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The Daily Cardinal Est. 1892
Saturday, May 25, 2024

Ideologue Van Hollen unfit for top cop

Wisconsin Attorney General J.B. Van Hollen has always put his own political image before our state. The 2010 attorney general race is barely underway, and already a recent e-mail flub has demonstrated that.

J.B.'s campaign manager was included on an official, state e-mail regarding the Attorney General's plan to sue the United States over the recently passed health-care bill. It may not be ""smoking gun"" evidence of his overt partisanship, but it certainly violates the ethics of separating campaign work from official work. At the very least, it highlights how politicized his involvement in the attack on the health bill is.

J.B. is the epitome of a partisan hack, no matter how much he tries to hide it. That's not to say some of his political opponents have not been equally biased on the other side. But in a state that's increasingly purple-blue, our state lawyer should not be an unwavering ideologue, particularly not a conservative ideologue. The job of attorney general, Wisconsin's ""top cop,"" needs to be about reasonable exercise of the justice system, not political posturing.

As his four-year term has progressed, J.B. has become increasingly conservative. He served as John McCain's state campaign chair during the 2008 elections. In August 2009, he refused to defend Wisconsin in court over a piece of the state budget that offered limited equal rights to committed gay couples. Democratic Gov. Jim Doyle had to appoint outside counsel to defend the state, costing taxpayers additional money to do a job J.B. should have done.

A former attorney general himself, Doyle said in a statement at the time, ""The attorney general's job is to represent the state and defend state law when there is a good-faith defense to be made. His representation should not be based on whether he likes the state law.""

Now J.B. is joining a short list of conservative attorney generals who plan to sue the federal government over the recently passed health insurance reform bill. The e-mail that outs his ethics under further inspection is part of this highly political debacle.

Admittedly, the position of attorney general is partisan on the ballot, unlike local county board or city council elections. But the job inherently requires a reasonable candidate willing to at least discuss legal matters instead of adhering to his or her own predispositions. Having a Democratic or a Republican A.G. is not the problem. Having an A.G. unwilling to serve our state is.

Thankfully, we have an alternative. Scott Hassett, resident of rural Jefferson County, is running as a Democrat against Van Hollen. Hassett served as the Wisconsin Secretary of the DNR and worked as a trial attorney for 22 years. Although he is a proud Democrat, his campaign focuses on the belief that the A.G. office should be a post of service to the state, not a soapbox on which to grandstand and wave partisan flags.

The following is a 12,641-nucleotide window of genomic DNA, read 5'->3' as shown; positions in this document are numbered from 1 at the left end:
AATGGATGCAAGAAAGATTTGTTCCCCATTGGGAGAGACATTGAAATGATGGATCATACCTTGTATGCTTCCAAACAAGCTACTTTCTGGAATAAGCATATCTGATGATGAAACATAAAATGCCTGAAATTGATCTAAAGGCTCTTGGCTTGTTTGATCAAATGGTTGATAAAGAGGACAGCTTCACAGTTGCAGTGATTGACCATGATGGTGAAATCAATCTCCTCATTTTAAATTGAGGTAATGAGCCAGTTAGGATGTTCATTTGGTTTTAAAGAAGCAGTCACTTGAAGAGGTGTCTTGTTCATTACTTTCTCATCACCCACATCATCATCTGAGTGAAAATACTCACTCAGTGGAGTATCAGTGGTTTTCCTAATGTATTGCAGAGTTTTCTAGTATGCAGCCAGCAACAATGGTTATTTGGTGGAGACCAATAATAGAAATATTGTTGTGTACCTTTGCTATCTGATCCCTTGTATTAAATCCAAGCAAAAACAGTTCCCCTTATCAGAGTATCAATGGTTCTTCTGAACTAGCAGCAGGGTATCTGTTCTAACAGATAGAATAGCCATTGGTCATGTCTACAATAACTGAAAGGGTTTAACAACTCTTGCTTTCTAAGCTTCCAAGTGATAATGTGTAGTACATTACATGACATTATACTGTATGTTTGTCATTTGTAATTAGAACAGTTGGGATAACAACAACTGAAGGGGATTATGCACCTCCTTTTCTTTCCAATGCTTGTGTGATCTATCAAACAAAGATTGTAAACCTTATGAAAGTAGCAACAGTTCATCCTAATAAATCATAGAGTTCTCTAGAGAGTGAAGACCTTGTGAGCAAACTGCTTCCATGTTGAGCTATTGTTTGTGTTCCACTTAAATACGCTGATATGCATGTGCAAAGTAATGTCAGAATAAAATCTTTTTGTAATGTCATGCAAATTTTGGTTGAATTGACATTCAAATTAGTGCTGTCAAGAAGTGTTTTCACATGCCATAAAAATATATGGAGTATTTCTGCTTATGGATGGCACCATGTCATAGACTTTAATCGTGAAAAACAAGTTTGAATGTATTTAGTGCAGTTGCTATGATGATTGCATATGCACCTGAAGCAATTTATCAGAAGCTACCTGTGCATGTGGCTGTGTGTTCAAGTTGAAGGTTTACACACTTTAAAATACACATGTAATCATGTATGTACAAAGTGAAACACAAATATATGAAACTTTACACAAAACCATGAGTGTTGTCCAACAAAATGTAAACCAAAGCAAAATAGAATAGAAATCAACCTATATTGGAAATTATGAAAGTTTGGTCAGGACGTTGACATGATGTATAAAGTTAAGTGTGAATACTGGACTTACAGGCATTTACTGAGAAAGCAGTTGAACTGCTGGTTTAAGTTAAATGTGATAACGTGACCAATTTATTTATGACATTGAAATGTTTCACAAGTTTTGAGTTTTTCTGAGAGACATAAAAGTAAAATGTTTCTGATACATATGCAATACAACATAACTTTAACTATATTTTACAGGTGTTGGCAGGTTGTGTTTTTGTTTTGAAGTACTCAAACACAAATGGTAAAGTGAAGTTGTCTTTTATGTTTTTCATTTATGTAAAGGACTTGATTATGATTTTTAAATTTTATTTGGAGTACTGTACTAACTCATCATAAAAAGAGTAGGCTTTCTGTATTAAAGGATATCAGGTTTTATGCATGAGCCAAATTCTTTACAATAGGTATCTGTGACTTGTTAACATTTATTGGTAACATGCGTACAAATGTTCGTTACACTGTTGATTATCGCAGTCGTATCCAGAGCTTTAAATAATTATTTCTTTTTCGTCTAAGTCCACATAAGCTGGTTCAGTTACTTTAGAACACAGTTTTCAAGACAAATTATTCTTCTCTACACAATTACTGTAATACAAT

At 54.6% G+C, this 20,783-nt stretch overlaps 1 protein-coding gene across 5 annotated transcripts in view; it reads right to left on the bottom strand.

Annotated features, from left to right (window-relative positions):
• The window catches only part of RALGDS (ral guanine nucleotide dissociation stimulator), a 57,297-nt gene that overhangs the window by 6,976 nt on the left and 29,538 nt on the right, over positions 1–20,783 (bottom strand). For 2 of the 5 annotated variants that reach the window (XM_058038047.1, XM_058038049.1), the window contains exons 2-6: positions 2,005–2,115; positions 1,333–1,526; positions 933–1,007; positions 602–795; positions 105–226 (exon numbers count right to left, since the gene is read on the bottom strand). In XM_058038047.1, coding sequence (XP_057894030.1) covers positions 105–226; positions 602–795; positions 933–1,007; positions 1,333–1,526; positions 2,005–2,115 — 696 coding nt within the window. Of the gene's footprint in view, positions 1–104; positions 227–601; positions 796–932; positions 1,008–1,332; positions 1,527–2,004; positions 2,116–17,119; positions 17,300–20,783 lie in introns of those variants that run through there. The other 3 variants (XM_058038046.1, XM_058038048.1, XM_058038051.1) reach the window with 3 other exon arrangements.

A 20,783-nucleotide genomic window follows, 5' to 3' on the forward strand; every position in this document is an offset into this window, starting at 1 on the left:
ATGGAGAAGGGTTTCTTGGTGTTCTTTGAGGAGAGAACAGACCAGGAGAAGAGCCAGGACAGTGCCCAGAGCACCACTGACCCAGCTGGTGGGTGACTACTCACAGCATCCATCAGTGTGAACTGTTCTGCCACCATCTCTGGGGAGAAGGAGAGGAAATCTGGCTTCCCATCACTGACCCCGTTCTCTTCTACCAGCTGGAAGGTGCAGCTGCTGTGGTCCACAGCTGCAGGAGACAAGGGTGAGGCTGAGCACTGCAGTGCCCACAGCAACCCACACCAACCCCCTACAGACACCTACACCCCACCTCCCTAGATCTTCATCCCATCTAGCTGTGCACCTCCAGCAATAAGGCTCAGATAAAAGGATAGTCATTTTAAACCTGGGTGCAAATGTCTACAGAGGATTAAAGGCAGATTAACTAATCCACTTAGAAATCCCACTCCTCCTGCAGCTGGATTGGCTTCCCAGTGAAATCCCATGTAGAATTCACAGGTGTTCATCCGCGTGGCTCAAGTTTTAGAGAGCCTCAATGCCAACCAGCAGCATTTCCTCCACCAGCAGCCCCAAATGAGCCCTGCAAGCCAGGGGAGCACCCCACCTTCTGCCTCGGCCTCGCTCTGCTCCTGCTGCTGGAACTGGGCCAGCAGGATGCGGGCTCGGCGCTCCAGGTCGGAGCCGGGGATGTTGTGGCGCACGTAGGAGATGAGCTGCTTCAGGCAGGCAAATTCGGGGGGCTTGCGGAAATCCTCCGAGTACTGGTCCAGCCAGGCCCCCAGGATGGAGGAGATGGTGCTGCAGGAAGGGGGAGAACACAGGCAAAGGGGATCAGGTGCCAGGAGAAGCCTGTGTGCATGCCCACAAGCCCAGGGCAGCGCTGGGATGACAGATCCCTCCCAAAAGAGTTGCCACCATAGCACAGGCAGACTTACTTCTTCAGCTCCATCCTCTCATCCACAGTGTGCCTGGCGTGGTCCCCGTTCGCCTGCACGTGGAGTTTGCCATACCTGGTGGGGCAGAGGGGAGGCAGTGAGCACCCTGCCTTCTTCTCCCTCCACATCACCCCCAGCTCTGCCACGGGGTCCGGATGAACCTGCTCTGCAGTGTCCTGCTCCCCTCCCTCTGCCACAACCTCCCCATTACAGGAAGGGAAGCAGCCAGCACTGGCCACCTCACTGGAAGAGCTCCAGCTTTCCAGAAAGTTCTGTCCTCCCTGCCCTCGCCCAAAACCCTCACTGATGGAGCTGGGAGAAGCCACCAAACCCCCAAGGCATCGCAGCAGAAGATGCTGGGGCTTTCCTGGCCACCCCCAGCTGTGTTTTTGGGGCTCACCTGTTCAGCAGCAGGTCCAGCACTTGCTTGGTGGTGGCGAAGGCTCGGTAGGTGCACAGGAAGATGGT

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The election isn't until November, but at this point in time, Hassett would not win the election. Barely anyone in the state knows who he is. Not that many Democrats know who he is, despite the fact that all of them hate every over-gelled, salt-and-pepper follicle on J.B.'s scalp. The Donkeys should be throwing money, volunteers and Twizzlers at the campaign office until Hassett is drowning in support.

But the Democrats are overly concerned, perhaps rightly concerned, over the gubernatorial race. Democrat Tom Barrett is in for a tougher fight than he should be. His opponent, Republican Scott Walker, seems like a carbon copy of J.B. Van Hollen, minus a college education.

Democrats currently have a near monopoly on state government, with the governor's seat and both houses of the legislature under their thumb. But to retain such influence and make sure their policies are carried out in the infamously inefficient system we have in Wisconsin, they must reclaim the A.G. office. J.B. is a roadblock to Democratic objectives, and a well-funded roadblock at that. In the 2006 election, a boon year for Democrats, Van Hollen had $1.72 million in his campaign coffers. This year is likely to see even more fundraising, now that Wisconsin conservatives know he supports their politics.

J.B. Van Hollen is far from peripheral on the state's political stage. Re-election will only heighten his statewide profile. Even if Barrett wins the governor's mansion, J.B. will make the perfect Republican candidate to run against Tommy boy in four years. After all, Van Hollen is only 44 years old. Unless he's ousted from office now, he's got plenty of time to run for the state's top job down the line.

Jamie Stark is a sophomore majoring in journalism and political science. Please send responses to 

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